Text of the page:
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A blog by Leon Oudejans

Chinese implosion

9 January 2016


To my surprise, Google does not even recognise the search term Chinese implosion. Google wants to change my search term into Chinese explosion to reflect all the devastating incidents in that field. The worst devastation however will probably be caused by the still lingering Chinese implosion.

The last few days, the global stock markets are in turmoil – again – over the renewed turmoil on the Chinese stock markets. Unfortunately, the financial markets are not under the control of the Chinese government. Else, we would probably not even have noticed.

BusinessInsider (2013): “If there has been one prediction made more than any other over the past couple of decades, it’s that China’s miraculous economy is headed for a fall. China bears have pointed to a long list of disasters-in-the-making, from questionable economic statistics to skyrocketing real-estate prices to ghost cities to centrally planned growth to corruption to pollution to civil unrest to debt. And yet, despite all of these concerns, China’s economic machine has just kept chugging along”.

BI (2013): “According to the Telegraph, Fitch analyst Charlene Chu has concluded that China’s growth is being fueled by a credit bubble that is unlike anything the modern world has ever seen. This debt bubble is leading to massive overbuilding, Chu says. And when it finally bursts, as debt bubbles always do, China will be looking at a Japan-style depression and deflation”.

BI (2013): “Given the number of China doom prophesies that have been made over the past two decades, you can be forgiven for rolling your eyes at this one and moving on. But Chu does cite some startling statistics, including the claim that China’s debt-to-GDP ratio has quietly shot up to more than 200% and that each additional yuan borrowed is producing ever less growth. If there’s any hard law of finance, it’s that what can’t go on forever won’t. And borrowing at this rate relative to economic growth can’t go on forever. That said, as always, the key question is “when?” Italic marking is mine.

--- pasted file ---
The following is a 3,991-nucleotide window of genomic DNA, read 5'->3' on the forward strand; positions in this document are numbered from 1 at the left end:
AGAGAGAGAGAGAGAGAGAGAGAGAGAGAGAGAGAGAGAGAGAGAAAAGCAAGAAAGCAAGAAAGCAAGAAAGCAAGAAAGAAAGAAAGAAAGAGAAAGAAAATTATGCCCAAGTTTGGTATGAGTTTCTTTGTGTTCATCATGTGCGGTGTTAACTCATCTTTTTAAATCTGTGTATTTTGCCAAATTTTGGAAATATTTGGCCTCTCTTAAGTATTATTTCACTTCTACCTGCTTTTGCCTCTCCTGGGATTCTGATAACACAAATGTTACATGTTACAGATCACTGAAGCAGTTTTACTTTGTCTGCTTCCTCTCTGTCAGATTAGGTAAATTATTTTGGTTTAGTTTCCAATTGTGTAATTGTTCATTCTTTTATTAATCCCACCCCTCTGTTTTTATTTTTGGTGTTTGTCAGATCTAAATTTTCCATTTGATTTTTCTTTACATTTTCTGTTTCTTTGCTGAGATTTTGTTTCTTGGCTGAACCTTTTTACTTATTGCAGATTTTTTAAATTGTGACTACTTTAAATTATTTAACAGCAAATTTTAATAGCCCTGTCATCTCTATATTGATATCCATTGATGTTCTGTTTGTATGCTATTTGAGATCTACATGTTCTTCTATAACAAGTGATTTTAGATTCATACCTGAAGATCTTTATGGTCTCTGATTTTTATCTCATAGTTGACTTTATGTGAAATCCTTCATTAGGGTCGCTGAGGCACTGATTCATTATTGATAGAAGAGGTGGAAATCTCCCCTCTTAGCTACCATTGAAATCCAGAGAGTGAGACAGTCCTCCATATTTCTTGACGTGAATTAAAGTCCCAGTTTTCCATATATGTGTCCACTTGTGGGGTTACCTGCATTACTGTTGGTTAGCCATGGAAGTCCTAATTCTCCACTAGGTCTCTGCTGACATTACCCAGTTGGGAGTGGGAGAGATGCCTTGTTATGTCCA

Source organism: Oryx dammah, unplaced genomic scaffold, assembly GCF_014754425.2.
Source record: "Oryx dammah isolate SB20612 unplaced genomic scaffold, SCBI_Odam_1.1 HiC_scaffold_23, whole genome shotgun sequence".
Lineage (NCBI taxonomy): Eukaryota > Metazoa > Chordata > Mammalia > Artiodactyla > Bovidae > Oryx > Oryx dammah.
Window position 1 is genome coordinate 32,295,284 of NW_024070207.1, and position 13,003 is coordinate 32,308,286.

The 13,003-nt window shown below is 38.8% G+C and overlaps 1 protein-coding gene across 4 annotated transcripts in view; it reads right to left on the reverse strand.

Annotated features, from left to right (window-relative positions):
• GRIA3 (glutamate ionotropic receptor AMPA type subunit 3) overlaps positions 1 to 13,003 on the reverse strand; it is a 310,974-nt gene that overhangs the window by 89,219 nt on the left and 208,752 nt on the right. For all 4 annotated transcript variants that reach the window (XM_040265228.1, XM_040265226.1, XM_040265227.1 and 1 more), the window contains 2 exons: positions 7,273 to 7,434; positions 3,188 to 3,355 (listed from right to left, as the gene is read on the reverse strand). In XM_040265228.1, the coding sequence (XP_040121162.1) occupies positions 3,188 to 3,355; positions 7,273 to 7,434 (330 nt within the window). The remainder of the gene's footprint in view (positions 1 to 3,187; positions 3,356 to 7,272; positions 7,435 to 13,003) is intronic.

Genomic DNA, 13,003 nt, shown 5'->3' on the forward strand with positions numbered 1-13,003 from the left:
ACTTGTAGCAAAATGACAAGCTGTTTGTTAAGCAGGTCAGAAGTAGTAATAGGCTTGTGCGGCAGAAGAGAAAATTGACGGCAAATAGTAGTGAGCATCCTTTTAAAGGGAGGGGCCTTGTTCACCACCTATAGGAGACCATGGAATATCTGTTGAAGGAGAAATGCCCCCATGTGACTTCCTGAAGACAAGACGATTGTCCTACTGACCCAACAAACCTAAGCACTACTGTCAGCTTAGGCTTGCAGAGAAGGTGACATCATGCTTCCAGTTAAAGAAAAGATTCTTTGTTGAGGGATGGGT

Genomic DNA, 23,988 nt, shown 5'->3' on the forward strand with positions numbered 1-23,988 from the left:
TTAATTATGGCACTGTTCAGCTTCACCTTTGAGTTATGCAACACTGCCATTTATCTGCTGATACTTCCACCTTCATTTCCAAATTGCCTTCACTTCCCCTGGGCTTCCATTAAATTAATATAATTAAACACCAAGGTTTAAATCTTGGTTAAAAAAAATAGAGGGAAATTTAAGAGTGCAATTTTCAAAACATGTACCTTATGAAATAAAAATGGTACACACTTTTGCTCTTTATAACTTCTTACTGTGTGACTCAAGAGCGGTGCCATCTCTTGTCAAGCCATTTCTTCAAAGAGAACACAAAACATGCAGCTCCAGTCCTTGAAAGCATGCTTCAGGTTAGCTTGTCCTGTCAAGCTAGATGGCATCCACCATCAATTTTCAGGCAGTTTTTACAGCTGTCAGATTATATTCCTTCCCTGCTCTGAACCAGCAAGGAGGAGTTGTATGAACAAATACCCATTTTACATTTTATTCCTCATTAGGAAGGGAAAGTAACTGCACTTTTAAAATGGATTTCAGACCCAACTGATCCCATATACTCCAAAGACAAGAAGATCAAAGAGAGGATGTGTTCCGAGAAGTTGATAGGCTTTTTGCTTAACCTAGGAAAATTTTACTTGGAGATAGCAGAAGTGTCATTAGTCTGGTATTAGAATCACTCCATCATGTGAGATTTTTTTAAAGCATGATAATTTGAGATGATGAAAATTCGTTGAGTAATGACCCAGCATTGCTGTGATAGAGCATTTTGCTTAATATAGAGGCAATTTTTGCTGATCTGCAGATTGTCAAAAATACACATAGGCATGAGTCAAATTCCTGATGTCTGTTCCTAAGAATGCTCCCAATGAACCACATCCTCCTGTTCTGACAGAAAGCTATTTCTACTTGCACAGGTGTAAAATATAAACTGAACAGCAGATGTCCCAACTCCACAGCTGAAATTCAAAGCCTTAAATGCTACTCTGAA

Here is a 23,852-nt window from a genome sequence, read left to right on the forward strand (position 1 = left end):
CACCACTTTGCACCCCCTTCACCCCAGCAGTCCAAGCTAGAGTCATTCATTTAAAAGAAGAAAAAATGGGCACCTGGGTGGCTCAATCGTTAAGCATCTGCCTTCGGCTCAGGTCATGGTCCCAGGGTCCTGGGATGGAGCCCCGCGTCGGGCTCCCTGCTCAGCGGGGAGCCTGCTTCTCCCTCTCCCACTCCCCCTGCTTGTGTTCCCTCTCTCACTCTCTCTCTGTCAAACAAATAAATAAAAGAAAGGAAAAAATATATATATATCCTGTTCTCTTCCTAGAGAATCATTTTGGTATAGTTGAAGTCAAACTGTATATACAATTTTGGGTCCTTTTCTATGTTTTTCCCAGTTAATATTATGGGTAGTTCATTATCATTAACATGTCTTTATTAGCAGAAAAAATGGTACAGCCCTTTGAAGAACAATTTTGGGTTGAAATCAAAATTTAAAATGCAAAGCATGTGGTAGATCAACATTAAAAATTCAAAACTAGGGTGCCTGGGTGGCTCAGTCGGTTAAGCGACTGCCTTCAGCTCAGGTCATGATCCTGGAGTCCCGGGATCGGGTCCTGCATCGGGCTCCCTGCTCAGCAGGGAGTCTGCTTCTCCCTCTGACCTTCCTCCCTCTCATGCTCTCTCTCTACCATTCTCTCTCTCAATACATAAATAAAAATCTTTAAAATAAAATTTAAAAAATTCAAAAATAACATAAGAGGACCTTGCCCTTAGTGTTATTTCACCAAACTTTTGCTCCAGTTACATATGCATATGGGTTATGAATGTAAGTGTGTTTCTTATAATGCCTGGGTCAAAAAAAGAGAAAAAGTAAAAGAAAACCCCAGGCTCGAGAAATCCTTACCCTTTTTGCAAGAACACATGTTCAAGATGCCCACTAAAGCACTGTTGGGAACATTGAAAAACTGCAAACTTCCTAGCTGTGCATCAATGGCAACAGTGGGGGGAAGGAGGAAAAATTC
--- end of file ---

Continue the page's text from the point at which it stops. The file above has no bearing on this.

Today, it is January 2016 and the implosion has still not happened. That does not mean that it will not happen. The same logic was used on debt fuelled US and European real estate prices: For decades, their only way was up. Until a silent sell-off and then a wide-spread panic emerged. The main difference is that China is not a real market economy and that the government still decides on most. A new in-depth analysis (eg, economical, political) would not add any value as Chinese data may be totally unreliable. So, what type of event(s) could trigger a Chinese implosion??

In all my years in business, I have learned that one parameter seldom lies: cash. In any situation, a shortage of money – to sustain debt or operations – is able to trigger an implosion. In that context, the current massive Chinese outflow of foreign currency is worrisome. Willem Buiter, chief economist at Citigroup: “Since August there have been several months in which more than €100 billion left the country.” A quote from his recent interview in the Financieel Dagblad.

The Wall Street Journal of 7 January 2016: “With the $107.9 billion drop in December, Beijing’s foreign-exchange reserves have fallen every month but one since May. The data suggest the central bank is having to spend huge amounts of dollars to support an increasingly beleaguered yuan amid decelerating economic growth and the onset of higher U.S. interest rates. “It certainly confirms the end of an era,” said Oliver Barron, head of research at investment bank North Square Blue Oak. “What we’ve been seeing is China now becoming an exporter of capital.” Italic marking is mine.

If this Chinese capital flight to safer harbours with a higher return accelerates – or gets “stopped” by the Chinese government – then this may finally become the tipping point for the imminent Chinese implosion. Its devastation will not stop at the Chinese borders though.

Accounting is an opinion, revenue is vanity, cash flow is sanity, statistics are a lie but Cash is King.

Simply Red – Money’s Too Tight To Mention (1985) – artists, lyrics, Wiki-1, Wiki-2


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